US and France considering new military strikes against Syrian government
The US is considering new military strikes against Syrian government positions, and France is keen to support the operation, diplomatic sources have told MEE.
Faced with what looks like a stagnant peace process – recent talks in Vienna and Sochi achieved little – and with an increase in violence on the ground, some in the US administration are “keen to take a tougher line on Russia in Syria,” according to a diplomatic source close to the Syrian opposition.
The new stance comes as US-led coalition forces on Wednesday night killed at least 100 government and allied fighters in response to an attack on US allies in eastern Syria.
But the planned US-French action would likely, at least ostensibly, be in response to the ongoing use of chemical weapons in Syria, with new chlorine attacks reported over recent weeks.
There have been at least three reported uses of chlorine gas by the Syrian government in the besieged Eastern Ghouta area outside of Damascus since the start of 2018, according to medics and civilians on the ground.
Led by National Security Adviser HR McMaster, the “rhetoric from the US is changing,” the sources say, and the administration is weighing up something similar to its cruise missile attack on an Idlib airbase last April, which followed a sarin gas attack carried out by the government. That operation saw the US, in its first unilateral action against the Syrian government, launch 59 Tomahawk cruise missiles from the Mediterranean, following the death of at least 70 people in a sarin attack.
French President Emmanuel Macron, who last year promised to react to any new use of chemical weapons by the Syrian government, is keen to support the US militarily in any new targeted attack, the sources close to the opposition said. The diplomatic sources had attended the recent Geneva peace process meetings, held in Vienna.
In June 2017, two months after the first direct US attack against the Syrian government, Macron and US President Donald Trump vowed a “joint response” to any further chemical attack.
Senior US officials introduced such a possibility last week, cautioning that the administration is again prepared to take military action against Syrian government forces if necessary to deter the use of chemical weapons.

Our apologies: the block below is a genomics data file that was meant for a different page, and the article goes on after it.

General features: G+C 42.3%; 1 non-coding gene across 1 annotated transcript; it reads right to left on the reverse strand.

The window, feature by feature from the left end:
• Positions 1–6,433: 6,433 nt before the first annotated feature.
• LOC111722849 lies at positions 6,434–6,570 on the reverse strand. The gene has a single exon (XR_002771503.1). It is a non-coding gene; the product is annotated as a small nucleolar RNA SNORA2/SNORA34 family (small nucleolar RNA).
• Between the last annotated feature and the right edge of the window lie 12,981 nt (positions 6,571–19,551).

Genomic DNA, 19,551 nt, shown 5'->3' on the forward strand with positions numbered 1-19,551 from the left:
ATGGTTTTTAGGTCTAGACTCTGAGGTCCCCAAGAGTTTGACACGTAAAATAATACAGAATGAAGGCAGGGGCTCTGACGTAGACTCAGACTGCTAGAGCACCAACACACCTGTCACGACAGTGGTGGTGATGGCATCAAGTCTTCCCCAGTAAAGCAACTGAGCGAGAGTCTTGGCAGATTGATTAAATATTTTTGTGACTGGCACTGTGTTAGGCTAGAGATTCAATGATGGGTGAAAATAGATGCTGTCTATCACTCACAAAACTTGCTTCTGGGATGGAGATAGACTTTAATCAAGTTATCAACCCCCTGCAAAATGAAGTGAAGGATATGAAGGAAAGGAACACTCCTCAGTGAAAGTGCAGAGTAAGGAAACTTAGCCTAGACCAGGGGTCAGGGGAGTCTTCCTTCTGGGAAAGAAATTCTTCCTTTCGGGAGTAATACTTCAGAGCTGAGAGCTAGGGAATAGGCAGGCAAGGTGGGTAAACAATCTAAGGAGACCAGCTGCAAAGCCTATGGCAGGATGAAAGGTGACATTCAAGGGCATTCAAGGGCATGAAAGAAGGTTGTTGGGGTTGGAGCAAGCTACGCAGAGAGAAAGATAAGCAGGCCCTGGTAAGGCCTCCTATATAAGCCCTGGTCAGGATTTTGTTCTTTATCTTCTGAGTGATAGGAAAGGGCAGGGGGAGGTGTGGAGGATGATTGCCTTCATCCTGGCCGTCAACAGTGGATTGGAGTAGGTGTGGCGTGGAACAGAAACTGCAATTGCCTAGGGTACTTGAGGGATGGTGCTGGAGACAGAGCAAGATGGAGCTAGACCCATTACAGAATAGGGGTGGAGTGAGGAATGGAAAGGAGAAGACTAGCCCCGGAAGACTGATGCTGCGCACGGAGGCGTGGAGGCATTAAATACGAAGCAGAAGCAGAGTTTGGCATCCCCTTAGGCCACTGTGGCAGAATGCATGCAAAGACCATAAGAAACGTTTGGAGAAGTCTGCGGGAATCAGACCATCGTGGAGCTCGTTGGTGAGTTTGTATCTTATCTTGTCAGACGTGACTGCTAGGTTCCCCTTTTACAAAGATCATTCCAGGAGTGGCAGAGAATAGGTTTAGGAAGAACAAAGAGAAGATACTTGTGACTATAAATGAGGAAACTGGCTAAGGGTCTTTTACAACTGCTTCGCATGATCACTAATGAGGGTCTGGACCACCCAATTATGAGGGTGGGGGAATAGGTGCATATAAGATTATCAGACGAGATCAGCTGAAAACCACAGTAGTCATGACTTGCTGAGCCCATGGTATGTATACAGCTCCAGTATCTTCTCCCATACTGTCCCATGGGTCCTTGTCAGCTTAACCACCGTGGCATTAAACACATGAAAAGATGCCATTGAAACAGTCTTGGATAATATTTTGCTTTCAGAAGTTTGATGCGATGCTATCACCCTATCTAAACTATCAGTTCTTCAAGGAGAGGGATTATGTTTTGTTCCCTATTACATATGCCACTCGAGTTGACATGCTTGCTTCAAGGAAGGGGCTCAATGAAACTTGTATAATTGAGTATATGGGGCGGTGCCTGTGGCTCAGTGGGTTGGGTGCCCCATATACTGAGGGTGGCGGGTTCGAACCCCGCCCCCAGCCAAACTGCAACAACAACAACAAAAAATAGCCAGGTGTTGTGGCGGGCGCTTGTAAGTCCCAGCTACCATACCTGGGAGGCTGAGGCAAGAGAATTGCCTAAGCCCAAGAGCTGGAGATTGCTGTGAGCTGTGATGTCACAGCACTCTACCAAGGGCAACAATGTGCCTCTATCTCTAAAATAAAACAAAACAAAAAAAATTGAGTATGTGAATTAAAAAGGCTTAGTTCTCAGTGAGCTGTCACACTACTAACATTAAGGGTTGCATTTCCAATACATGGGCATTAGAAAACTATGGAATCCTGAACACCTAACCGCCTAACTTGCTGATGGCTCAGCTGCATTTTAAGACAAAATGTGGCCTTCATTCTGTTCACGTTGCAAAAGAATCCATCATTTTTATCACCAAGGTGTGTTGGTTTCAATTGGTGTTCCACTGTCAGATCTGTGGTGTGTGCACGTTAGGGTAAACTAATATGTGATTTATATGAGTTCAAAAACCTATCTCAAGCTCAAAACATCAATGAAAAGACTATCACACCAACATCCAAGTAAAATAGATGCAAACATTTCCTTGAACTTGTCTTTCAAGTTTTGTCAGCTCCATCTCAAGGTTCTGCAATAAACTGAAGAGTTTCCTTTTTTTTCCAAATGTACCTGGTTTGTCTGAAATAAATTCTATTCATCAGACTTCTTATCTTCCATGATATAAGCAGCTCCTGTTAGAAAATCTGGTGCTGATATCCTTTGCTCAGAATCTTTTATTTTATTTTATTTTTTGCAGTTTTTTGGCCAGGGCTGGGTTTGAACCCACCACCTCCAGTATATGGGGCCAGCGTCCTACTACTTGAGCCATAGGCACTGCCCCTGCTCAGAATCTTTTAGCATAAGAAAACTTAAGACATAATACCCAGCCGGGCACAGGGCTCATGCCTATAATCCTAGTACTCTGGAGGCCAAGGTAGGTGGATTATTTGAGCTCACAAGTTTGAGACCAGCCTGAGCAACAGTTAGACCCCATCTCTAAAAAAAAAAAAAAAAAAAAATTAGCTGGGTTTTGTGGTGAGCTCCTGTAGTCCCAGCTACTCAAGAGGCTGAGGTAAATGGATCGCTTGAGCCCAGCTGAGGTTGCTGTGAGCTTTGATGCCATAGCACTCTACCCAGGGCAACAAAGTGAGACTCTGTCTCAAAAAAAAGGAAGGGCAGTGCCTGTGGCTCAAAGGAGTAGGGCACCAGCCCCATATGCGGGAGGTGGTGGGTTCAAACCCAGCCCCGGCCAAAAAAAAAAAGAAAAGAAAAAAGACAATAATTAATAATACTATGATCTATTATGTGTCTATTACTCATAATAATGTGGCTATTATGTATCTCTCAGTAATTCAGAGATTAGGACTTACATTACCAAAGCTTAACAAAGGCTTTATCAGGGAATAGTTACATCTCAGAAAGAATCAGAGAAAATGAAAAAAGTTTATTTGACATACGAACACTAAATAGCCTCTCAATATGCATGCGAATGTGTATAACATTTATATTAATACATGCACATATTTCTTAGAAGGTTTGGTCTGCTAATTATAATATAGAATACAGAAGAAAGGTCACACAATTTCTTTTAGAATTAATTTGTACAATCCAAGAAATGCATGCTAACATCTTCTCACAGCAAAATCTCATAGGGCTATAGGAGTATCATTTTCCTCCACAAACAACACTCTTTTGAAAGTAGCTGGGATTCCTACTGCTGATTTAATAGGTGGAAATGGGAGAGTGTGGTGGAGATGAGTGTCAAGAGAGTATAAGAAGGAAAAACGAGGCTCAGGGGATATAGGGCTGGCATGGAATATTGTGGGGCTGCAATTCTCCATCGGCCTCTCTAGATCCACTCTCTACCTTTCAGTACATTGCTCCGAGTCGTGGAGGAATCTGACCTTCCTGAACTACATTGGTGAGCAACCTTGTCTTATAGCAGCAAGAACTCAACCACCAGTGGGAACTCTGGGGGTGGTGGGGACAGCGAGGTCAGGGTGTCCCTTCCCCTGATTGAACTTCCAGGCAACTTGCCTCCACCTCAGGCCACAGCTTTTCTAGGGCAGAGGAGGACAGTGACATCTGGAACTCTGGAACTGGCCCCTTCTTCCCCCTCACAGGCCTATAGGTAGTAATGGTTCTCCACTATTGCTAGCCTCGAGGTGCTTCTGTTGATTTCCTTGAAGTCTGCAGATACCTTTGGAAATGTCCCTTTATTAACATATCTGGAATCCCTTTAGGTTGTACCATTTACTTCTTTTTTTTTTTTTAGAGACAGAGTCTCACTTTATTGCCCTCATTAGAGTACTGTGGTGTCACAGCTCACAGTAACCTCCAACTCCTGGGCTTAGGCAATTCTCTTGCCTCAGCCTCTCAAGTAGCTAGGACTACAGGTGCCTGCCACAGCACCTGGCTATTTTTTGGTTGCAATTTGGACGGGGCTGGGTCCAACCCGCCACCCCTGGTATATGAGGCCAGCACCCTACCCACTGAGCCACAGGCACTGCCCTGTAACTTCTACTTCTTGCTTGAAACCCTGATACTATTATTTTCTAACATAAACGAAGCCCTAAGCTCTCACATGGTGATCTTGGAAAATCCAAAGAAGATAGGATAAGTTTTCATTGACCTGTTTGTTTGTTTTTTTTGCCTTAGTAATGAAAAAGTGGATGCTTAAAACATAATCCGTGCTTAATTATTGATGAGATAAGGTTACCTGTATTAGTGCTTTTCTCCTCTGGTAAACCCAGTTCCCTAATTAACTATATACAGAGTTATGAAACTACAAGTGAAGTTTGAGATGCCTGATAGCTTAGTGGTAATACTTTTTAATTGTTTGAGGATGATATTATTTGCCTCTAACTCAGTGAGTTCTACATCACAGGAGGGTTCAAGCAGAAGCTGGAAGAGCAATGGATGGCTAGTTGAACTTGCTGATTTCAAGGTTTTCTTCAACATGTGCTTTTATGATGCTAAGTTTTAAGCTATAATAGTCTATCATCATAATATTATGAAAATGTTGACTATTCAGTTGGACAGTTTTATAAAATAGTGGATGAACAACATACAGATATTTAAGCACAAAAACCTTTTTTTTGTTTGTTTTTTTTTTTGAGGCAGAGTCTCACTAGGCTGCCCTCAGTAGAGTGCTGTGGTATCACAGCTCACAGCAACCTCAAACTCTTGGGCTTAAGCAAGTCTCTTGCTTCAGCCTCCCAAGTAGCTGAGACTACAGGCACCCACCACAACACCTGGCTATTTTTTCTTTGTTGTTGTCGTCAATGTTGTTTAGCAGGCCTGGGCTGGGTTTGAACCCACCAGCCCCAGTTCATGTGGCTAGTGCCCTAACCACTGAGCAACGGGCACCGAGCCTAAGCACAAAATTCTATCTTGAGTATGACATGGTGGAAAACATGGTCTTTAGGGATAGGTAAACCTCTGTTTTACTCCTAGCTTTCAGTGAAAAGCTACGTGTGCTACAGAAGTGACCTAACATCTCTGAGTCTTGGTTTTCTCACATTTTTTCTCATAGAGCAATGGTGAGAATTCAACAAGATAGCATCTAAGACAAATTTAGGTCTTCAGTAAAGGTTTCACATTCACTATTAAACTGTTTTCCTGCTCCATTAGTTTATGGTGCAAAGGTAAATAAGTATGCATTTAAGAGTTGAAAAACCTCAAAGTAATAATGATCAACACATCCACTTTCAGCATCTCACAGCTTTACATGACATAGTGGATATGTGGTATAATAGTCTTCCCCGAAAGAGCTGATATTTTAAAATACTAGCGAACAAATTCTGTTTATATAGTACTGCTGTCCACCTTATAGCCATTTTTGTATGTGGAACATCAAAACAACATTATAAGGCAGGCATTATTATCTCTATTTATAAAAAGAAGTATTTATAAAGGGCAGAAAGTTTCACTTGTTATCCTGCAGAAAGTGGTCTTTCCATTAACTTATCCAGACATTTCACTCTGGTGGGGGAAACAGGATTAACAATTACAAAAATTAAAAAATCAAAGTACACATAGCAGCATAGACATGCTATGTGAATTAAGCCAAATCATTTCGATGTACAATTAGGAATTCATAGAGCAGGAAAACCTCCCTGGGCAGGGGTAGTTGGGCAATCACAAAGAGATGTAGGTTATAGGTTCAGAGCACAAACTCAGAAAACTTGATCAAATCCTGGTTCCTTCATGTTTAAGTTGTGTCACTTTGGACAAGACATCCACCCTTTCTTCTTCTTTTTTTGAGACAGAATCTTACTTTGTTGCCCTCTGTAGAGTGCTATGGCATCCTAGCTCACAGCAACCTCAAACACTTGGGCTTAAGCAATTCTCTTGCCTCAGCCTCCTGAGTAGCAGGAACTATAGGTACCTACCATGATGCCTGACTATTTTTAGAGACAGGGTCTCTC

French academic and Syria expert, Thomas Pierret, told MEE that “if Trump decides to act, France will follow.
“If Trump were to react militarily to Assad's use of chemical weapons, Macron would dramatically undermine his own credibility if he didn't follow suit,” he said, in light of their joint statement last year.
'If Trump were to react militarily to Assad's use of chemical weapons, Macron would dramatically undermine his own credibility if he didn't follow suit'
- Thomas Pierret, academic
Pierret, however, thinks that an attack is unlikely, given the nature of the recent purported attacks.
“These are chlorine, not sarin attacks, which implies that US credibility isn't at stake.”
But, speaking on Friday, US Defense Secretary Jim Mattis raised concerns over the potential renewed use of sarin gas, and said “we are looking for evidence” of sarin use.
New military action
His comments came a day after the warning that US officials were considering new military action.
Mattis, speaking with reporters, said the Syrian government had repeatedly used chlorine as a weapon. He stressed that the United States did not have evidence of sarin gas use.
"We are even more concerned about the possibility of sarin use, (but) I don't have the evidence," Mattis said. "What I am saying is that other groups on the ground - NGOs, fighters on the ground - have said that sarin has been used, so we are looking for evidence."
A French diplomatic source reiterated to MEE that Paris’ role in the coalition fighting in Syria was concerned with defeating the Islamic State.
“France is acting in Syria inside the global coalition against Daesh, to defeat this terrorist organization,” the source said.
But, when asked if France was ruling out military action, or supporting US military action, against Syrian government positions, the source responded, “no further comment.”
Pierre Haski, French journalist and former editor of Liberation, told MEE that “the French would indeed be ready for joint military action in connection with chemical weapons.
“I know the French regretted that Trump acted unilaterally when he bombed Syria last year.”
And, he said, Macron is keen to maintain a close relationship with Trump, evidenced, he said, by his upcoming visit to the US, Macron’s first state visit.
“They want to keep the ‘good’ relationship with Trump … despite all the differences. Macron thinks he can influence Trump on Iran, climate.”
The US Central Command said that, "We don’t announce future military plans for operational security reasons."
Syria has denied the use of chemical weapons, and rejected Mattis' comments.
"Claims that the Syrian state used chlorine gas one moment and sarin gas the next prove that these are nothing more than lies," a statement from the Syrian Foreign Ministry said.
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